(3) the amount of such deduction exceeds $3,000,
then the tax imposed by this chapter for the taxable year shall be the lesser of the following:
(4) the tax for the taxable year computed with such deduction; or
(5) an amount equal to≈
(A) the tax for the taxable year computed without such deduction, minus
(B) the decrease in tax under this chapter (or the corresponding provisions of prior revenue laws) for the prior taxable year (or years) which would result solely from the exclusion of such item (or portion thereof) from gross income for such prior taxable year (or years).
26 U.S.C. ╖ 1341 (1988). The IRS denied the Krafts' claim:
The claim of right has been disallowed since taxpayer knew at the time of filing the claim with Blue Cross and Blue Shield that he was not entitled to receive payment from the insurance company since wrong names were given to the company. Although the revenue ruling and court cases cited [above] deal mainly with embezzled funds, the facts clearly point that funds gained by wrongful or illegal means do not benefit from Section 1341 since the recipient knowingly accepted monies under false pretenses. Since the taxpayer submitted claims under false and fictitious individuals, he was aware that he had no "right" to the monies.
Another factor in considering Dr. Kraft's case is the inclusion of the defrauded monies in income.
The payments went to the corporation of the doctor's which he shared with another doctor. The funds were reported by the corporation and the taxpayer drew his salary from it. The possibility remains to exist that the corporation paid taxes on this money, the taxpayer received this money in his salary and the other doctor received this in his salary. There is no audit trail of these monies to determine who the recipient of the monies is.
Section 165(c)(2) does allow a deduction as a non-business loss [the] restitution [of] illegally or wrongfully obtained monies, not a business loss. Only business losses qualify under Section 172 to be carried back as a net operating loss. Since the taxpayers' payment of the $160,000 would qualify as a non-business loss and not a business loss if allowed, the taxpayer is not entitled to claim a net operating loss back to 1981, 1982 and 1983 for the payback of funds to Blue Cross and Blue Shield.
Internal Revenue Service Form 886-A at 2√3.
The Krafts filed a second Form 1040X for 1985 seeking a $37,550.77 "ordinary and necessary trade or business expense" deduction, pursuant to 26 U.S.C. ╖ 162(a), for legal fees paid defending against the criminal charges. The Internal Revenue Service denied this claim as well.
On November 27, 1990, the Krafts filed a Complaint against the United States in district court seeking a $91,301 income tax refund. Following cross-motions for summary judgment, the district court granted summary judgment to the United States with respect to Krafts' 26 U.S.C. ╖ 1341 claim ($78,688), and granted summary judgment to the Krafts with respect to their 26 U.S.C. ╖ 162(a) "ordinary and necessary trade or business expense" claim ($12,613):
26 U.S.C. ╖ 1341 provides a special method for computing tax liability in circumstances where a taxpayer received an amount of income under a claim of right, included that sum as income, and in a subsequent taxable year was required to restore that amount because it was established that the taxpayer did not in fact have an unrestricted right to such amount. For purposes of ╖ 1341, income included under a claim of right means income included as part of gross income because it appeared from facts then available that the taxpayer had an unrestricted right to such income. The test for the application of ╖ 1341 is whether the obligation to repay arose from the same circumstances, terms and conditions of the transaction whereby the amount was included in income. It is clear that plaintiff Kraft's obligation to pay the $160,000 resulted from an obligation contained in a plea agreement. Moreover, we find that 26 U.S.C. ╖ 1341 does not support plaintiffs' claim to a deduction for the $160,000 because plaintiffs never made a claim of right to the money received from Blue Cross, a condition required under ╖ 1341. Although Blue Cross made payments in Jess Kraft's name, he immediately deposited the funds directly to his professional corporation. The corporation reported the Blue Cross payments as taxable income. Plaintiff elected to receive his taxable income from the professional corporation which co-mingled the Blue Cross payments with funds from other sources. Plaintiff never included the Blue Cross payments in his gross income. In other words, plaintiffs fail to meet the requirements for a deduction under ╖ 1341 because plaintiffs' obligation to make restitution to Blue Cross did not arise out of the same circumstances, terms and conditions of his receipt of taxable income from the corporation.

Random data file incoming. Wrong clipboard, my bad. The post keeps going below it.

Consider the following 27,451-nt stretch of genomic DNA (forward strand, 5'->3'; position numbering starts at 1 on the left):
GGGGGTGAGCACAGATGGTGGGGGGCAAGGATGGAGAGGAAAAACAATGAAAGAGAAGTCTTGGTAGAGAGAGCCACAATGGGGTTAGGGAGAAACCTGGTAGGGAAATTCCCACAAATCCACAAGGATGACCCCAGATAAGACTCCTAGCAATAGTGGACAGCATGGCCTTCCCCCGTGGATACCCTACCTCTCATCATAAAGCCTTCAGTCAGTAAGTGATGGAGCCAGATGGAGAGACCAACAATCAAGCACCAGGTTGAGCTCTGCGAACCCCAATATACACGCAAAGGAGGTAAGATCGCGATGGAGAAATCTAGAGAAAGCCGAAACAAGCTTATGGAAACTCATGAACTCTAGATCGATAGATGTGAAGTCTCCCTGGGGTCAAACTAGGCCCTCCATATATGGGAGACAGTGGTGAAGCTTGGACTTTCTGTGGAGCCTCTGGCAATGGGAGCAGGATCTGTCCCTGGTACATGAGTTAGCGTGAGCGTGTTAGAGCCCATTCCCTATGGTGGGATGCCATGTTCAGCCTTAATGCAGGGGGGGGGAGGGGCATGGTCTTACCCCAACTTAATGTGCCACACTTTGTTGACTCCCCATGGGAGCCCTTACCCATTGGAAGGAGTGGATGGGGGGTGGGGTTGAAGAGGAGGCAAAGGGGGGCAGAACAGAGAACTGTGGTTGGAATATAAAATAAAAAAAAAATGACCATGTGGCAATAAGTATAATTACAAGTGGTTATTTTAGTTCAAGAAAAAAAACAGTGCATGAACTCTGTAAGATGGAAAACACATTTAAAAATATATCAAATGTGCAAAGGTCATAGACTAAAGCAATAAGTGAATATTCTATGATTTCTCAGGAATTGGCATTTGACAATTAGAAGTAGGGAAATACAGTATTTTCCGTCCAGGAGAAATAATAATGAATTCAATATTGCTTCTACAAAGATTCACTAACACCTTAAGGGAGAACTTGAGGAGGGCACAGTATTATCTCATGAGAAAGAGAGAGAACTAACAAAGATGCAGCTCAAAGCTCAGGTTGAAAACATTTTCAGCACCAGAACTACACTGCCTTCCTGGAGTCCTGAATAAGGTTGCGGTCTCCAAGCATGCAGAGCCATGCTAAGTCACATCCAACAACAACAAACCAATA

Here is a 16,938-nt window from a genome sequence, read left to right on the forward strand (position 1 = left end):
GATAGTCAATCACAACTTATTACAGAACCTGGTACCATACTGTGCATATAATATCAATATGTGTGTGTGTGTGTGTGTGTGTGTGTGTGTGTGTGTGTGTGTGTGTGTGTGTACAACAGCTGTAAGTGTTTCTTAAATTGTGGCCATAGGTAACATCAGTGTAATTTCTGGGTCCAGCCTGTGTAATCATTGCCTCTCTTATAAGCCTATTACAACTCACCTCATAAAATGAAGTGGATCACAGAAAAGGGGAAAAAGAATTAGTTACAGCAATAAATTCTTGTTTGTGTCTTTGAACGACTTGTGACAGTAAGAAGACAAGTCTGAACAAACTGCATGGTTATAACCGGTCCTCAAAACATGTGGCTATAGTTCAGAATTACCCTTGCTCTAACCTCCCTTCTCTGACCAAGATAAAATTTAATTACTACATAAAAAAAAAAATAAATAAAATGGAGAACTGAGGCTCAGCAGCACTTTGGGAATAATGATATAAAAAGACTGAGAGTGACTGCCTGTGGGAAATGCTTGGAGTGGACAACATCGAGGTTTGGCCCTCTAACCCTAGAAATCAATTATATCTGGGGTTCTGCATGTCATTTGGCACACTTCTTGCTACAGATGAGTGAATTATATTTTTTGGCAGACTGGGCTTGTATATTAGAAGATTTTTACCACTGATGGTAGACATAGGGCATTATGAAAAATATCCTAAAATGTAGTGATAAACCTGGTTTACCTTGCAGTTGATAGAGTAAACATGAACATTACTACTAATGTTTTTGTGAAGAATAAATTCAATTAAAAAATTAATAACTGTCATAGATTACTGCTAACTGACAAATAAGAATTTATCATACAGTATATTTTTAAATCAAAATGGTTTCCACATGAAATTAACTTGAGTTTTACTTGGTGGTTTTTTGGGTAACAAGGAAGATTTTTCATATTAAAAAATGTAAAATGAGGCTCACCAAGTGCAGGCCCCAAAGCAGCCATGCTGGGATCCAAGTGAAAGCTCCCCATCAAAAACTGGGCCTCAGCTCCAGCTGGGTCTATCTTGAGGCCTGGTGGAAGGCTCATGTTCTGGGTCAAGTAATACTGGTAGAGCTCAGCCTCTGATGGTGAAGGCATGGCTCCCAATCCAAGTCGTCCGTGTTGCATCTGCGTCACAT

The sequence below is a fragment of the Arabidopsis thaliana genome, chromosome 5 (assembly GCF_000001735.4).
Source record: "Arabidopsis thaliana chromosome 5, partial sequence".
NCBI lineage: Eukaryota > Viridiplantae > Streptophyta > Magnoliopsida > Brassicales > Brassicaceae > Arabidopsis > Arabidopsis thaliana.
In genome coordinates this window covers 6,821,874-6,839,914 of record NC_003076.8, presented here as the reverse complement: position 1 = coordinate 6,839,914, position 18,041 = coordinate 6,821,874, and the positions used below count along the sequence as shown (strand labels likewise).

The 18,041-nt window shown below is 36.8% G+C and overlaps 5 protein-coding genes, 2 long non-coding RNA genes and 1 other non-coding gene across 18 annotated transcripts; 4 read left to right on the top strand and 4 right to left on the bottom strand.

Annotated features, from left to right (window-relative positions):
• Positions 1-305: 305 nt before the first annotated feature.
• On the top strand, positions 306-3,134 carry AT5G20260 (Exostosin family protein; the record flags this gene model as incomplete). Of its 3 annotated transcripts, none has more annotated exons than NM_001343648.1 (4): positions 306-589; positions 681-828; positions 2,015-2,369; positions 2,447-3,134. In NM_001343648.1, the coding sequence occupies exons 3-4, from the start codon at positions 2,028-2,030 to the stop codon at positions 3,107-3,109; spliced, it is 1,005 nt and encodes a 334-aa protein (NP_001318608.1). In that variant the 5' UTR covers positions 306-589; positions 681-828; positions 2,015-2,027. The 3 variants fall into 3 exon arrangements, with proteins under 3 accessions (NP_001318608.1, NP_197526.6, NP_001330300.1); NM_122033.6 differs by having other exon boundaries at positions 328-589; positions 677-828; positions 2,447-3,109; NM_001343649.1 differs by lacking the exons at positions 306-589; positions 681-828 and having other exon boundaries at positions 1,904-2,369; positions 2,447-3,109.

However, plaintiffs' attorney fees incurred in the 1985 criminal action are deductible under 26 U.S.C. ╖ 162(a). Attorney fees are deductible under ╖ 162(a) if they relate to the conduct of the taxpayer's business and the criminal charges are based upon the taxpayer's business activities. Plaintiff was faced with a criminal indictment related to his business as a podiatrist. He had a constitutional right to defend himself by hiring legal counsel which resulted in the accumulation of attorney fees in the amount of $37,550.77. Such fees are deductible under 26 U.S.C. ╖ 162(a).
District Court's March 2, 1992 Order at 3√4 (citations omitted).
The Krafts timely filed a notice of appeal challenging the district court's 26 U.S.C. ╖ 1341 "claim of right" determination. The United States has not appealed the district court's 26 U.S.C. ╖ 162(a) determination.